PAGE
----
Karen Lizzy has walked hand in hand with death. Now she helps others so they don't have to.
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The stories keep coming, each more heartrending than the last. There’s the relative who fatally overdosed at a bus stop as dozens of people walked by. The person who lost a nephew to fentanyl, another a wife. The man who OD’d twice because he couldn’t bear to live without his partner. The mother who desperately clutched her child to her chest after the toddler swallowed a discarded M30 pill she had picked up off the floor.
The stories are different yet all the same, woven together in a twisted tapestry of trauma and tragedy, addiction and shame. To Karen Lizzy, though, it’s the tale of her people. Of the Native community. One she wants to help write a new ending for.
“We’re called the most visible and invisible group of people,” says Lizzy, a licensed mental health counselor and substance use disorders professional with Cowlitz Tribal Health Seattle. No matter the drug—alcohol, opioids—“we always fall into the category of the group that’s dying the most.”
On a recent Friday afternoon, Lizzy burns medicine in an abalone shell, lavender and cedar sap, sage and sweet grass. She uses an eagle feather passed down from her father to waft the cleansing smoke toward her face, and then, after a calming breath, she shares her own story. A citizen of the Bay Mills Indian Community, a band of Ojibwe in Michigan, Lizzy overdosed twice on cocaine—the first time when she was just 17. She’d use and black out, only to wake up in the emergency room in restraints. Authority figures would blame her for partying but release her right back onto the streets anyway. Even as an adult, she tells doctors about her medical history and watches their formerly warm demeanors flip in an instant. They assume she’s simply trying to get drugs, Lizzy says.
These days, she wants to provide care for Seattle’s Native population, the type of care she never had. At Cowlitz Tribal Health in Tukwila, Lizzy and her team run the medication-assisted treatment program, connecting those who use fentanyl or other substances with what Lizzy calls “good medicine,” the kind that can get people off the opioid roller coaster. But instead of classic support groups, they host sacred circles, a space where members can feel safe and accepted. “We culturally centered our programs because our community will not come if it is a Western model.”
Before Covid, they shared food. People brought crafts to work on: beading or dream catchers, even regalia. They talked and listened. Sometimes storytellers joined, or elders intent on passing down cedar-working traditions. Lizzy and her team hustled around, making sure individuals had the resources they wanted and the medication they needed. The pandemic didn’t dampen enthusiasm either. Attendance actually went up when they went virtual.
Even still, there are hurdles. Although the Native population is disproportionately affected by the opioid epidemic, less than 30 percent of tribes across the country offer medication-assisted treatment. There are many reasons—funding and a lack of resources, for one—but the most prominent is because “our elders say that you cannot participate in ceremony if you are on these medications,” Lizzy explains. Those are the very same medications that may help people cease their opioid use and heal. But the stigma alone is enough for some to never seek care in the first place.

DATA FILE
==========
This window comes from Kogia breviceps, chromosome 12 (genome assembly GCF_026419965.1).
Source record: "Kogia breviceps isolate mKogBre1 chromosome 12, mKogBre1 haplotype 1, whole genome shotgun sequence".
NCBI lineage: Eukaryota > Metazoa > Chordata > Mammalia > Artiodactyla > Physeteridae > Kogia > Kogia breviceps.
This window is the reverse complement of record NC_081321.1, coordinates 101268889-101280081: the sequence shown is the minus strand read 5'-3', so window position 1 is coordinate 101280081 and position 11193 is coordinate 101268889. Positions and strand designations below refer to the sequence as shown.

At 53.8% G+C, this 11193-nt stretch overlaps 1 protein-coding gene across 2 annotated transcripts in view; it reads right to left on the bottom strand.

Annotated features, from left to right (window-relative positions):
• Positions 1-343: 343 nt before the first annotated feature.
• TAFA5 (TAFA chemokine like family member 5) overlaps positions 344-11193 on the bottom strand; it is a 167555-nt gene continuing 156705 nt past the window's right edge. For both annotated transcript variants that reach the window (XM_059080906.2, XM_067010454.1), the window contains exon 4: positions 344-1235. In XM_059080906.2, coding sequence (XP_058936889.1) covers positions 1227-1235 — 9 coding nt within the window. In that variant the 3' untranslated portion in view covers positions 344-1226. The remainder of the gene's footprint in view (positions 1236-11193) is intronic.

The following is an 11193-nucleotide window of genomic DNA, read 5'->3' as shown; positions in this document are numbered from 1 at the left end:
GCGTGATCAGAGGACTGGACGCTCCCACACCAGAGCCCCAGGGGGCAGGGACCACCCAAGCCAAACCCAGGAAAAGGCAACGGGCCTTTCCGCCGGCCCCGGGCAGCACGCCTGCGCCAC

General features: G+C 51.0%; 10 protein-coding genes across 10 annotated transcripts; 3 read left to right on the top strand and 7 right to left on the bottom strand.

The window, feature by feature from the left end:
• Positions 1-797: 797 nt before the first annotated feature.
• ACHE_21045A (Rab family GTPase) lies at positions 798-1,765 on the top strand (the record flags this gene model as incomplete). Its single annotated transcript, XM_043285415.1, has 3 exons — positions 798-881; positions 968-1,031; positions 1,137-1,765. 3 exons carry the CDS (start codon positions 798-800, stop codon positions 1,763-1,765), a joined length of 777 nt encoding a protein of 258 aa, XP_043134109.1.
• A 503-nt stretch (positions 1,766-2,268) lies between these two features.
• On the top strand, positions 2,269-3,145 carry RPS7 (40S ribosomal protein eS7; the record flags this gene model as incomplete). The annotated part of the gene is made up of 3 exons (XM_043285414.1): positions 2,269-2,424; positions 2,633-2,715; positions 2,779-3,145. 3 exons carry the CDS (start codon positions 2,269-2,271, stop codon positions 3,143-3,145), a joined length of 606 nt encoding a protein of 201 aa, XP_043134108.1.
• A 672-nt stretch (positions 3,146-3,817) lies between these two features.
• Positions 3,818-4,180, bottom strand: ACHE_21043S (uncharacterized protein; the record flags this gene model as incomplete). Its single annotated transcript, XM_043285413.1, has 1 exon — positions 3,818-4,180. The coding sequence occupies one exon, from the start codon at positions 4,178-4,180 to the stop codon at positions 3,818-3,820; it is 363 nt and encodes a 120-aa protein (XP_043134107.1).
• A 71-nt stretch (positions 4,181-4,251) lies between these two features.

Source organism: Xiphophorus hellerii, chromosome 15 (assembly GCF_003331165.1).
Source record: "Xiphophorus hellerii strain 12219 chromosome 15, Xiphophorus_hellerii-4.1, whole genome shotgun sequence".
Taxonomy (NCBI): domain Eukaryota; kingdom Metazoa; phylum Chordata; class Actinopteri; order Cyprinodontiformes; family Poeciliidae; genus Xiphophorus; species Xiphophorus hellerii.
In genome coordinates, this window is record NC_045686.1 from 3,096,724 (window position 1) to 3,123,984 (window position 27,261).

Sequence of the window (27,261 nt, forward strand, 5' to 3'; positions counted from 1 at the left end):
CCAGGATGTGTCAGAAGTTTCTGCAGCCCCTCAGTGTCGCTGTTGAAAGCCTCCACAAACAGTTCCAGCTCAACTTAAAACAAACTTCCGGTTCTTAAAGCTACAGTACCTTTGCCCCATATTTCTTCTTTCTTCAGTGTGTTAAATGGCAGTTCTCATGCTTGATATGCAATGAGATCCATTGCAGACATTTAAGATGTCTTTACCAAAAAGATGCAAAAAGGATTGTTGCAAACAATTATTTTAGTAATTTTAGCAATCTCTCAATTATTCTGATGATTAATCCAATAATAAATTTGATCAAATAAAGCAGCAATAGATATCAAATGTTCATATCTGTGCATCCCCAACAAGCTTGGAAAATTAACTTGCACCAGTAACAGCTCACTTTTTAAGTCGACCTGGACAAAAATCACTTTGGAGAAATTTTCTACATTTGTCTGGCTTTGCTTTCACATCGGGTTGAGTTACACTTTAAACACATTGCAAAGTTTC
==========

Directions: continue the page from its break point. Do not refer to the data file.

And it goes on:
Those who do walk through the doors at Cowlitz Tribal Health—after a lively debate, the tribe voted to allow those using medications in ceremony—are honored for that sacred moment they decided to seek help. Lizzy gifts them a medicine kit with traditional therapeutics, and then she gets to work.
For the counselor, it’s all about code-switching, centering the Western model of care in the framework of Native culture. “I’ve been taught that our spirit leaves our bodies when we use,” Lizzy says. When she greets a new member, she asks questions about their use disorder to satisfy the basic requirements of the state and drug courts. But her real assessment is how adrift that spirit is—and how she can help call it back home for a new story to begin.
One night in the fall of 2020, Lucifr Kruz woke up alone in a bathtub. He’d shot heroin with his friends and then passed out from a post-injection fever. When he woke up, his friends were gone. His bank and social security cards were too.
Kruz has never had an easy go of it. He survived an abusive childhood and lived 16 years on the streets, using heroin for most of that time. His addiction was so bad, he resorted to turning tricks and stealing groceries to fund it. But that sobering moment in the bathtub was a literal wake-up.
A call to Ms. Carrie, his case manager, got him an Uber to Valley Cities rehab, where he stayed for a month to transition onto Suboxone, a medication for opioid use disorder. It wasn’t easy—the withdrawal symptoms Kruz had spent so many years trying to avoid were excruciating. “I was literally climbing up the walls, trying to get out of my body,” but these days, it’s better.
Kruz has an apartment now and a job. He carries Suboxone at all times to put his mind at ease—and he hasn’t touched opioids since. He never wants to have that feeling of desperation, of “crawling out of your skin, gripping for something that’s not there, that you really need for your sanity,” ever again. “If you don’t know about it,” he says, “count your blessings.”
Anthony Taylor knows exactly where he’d be if he hadn’t gotten help for his heavy opioid addiction. “I’d be dead right now—no question.”